A 26-year-old female with no significant medical history presented with palpitations and shortness of breath. Two weeks prior, she experienced rhinorrhea and congestion.Vital signs on admission were temperature 96.6°F, heart rate 252 beats per minute, blood pressure 127/74 mmHg, respiratory rate 24 breaths per minute, oxygen saturation 98% on room air. On exam, the patient was tachycardic and had a large, homogenous thyroid without any palpable nodules. The rest of her physical exam was unremarkable.
Laboratory data revealed total bilirubin 4.4 mg/dL, aspartate aminotransferase 245 units/L, alanine aminotransferase 263 units/L, thyroid stimulating hormone (TSH) 0.02 miU/L, free thyroxine (T4) 5.5 ng/dL, and free triiodothyronine (T3) 21.4 pg/ mL. Electrocardiogram revealed supraventricular tachycardia. Computed tomography angiogram of the chest revealed a grossly enlarged thyroid, a left lower lobe infiltrate, and no evidence of pulmonary embolism. The patient was cardioverted to sinus rhythm and was started on a continuous infusion of diltiazem. She then became hypotensive and tachypneic and was subsequently intubated. Thionamide medications, including methimazole and propylthiouracil, for the patient's hyperthyroid state were initially held due to acute liver failure.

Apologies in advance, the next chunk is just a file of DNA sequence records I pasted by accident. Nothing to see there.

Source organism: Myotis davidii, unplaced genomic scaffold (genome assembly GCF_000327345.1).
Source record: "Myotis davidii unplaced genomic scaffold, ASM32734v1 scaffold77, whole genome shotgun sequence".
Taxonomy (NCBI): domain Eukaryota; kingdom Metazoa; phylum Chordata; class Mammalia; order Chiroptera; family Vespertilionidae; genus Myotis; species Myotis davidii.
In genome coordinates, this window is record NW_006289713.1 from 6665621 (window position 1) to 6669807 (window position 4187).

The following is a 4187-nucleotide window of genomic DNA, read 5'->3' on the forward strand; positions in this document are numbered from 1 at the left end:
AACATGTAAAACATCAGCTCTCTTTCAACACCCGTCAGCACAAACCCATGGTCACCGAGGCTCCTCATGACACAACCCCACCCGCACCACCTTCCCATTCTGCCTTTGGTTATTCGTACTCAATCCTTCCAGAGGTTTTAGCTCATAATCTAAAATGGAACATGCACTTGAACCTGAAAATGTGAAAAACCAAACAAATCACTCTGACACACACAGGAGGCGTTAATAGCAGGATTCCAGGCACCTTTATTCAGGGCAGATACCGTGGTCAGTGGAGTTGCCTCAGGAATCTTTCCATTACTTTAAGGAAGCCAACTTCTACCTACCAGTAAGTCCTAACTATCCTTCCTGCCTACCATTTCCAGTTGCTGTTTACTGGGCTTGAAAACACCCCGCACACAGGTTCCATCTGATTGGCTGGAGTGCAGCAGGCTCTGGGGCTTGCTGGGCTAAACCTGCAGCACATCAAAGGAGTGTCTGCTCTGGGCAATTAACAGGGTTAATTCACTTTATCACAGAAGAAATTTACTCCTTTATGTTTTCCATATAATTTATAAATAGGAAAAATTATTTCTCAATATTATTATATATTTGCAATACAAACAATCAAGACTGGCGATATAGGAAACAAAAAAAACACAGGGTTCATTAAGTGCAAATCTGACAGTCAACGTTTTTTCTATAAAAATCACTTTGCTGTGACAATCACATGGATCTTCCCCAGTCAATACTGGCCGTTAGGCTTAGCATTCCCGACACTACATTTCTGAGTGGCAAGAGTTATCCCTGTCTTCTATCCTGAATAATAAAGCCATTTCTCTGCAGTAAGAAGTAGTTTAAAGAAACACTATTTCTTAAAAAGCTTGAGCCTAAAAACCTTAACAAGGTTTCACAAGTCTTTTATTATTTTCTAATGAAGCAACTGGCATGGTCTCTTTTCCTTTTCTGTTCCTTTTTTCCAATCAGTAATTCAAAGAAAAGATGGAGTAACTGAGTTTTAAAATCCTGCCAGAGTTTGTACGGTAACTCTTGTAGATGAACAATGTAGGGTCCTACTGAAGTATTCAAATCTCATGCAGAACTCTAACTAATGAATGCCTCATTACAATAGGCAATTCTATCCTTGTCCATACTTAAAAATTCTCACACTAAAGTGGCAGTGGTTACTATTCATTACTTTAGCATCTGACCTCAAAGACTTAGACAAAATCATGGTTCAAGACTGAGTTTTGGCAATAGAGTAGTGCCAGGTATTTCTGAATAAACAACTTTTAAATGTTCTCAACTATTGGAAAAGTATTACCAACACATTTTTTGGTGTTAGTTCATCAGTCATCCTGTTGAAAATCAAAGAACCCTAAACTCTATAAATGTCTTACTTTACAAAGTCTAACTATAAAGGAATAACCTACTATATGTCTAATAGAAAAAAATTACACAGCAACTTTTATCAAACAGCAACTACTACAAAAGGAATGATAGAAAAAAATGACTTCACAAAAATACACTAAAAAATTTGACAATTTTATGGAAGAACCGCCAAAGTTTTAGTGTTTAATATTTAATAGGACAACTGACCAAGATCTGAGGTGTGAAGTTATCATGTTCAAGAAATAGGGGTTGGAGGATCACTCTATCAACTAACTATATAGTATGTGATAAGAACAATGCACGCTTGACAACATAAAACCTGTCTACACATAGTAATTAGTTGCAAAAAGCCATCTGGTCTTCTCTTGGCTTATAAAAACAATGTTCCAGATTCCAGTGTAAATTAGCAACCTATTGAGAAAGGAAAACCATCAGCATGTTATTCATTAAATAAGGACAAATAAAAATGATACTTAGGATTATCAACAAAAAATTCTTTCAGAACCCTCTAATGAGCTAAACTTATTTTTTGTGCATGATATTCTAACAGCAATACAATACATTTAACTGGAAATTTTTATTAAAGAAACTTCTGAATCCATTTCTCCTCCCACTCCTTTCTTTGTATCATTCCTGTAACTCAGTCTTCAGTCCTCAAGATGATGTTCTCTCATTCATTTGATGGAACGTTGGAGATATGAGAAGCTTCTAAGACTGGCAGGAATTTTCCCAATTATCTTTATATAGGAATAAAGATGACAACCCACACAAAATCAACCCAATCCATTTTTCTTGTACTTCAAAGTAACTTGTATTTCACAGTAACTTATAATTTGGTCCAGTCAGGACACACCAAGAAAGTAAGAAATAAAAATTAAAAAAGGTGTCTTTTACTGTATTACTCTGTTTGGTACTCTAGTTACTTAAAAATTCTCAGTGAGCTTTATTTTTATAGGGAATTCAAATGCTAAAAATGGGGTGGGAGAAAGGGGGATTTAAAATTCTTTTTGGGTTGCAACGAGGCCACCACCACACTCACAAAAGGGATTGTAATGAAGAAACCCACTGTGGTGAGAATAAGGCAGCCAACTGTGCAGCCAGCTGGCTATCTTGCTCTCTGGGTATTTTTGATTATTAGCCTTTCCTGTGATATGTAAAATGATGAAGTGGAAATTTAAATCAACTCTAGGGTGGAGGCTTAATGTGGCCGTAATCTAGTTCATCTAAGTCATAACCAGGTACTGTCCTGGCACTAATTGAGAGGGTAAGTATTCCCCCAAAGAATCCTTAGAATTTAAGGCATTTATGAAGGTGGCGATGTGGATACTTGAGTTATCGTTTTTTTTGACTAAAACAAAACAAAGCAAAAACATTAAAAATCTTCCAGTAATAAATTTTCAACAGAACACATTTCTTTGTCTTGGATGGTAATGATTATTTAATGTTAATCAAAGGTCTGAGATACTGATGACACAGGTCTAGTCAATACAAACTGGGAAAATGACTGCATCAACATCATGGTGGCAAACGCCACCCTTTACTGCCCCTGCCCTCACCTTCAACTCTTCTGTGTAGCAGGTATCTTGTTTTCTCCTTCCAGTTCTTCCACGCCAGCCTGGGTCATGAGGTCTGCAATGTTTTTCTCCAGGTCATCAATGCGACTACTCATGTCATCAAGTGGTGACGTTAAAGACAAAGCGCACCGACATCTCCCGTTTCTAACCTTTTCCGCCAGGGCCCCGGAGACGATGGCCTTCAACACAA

Merrill, MD, Eve
"A Devastating Storm,"
The Medicine Forum:
Vol. 14, Article 12.
Available at: http://jdc.jefferson.edu/tmf/vol14/iss1/12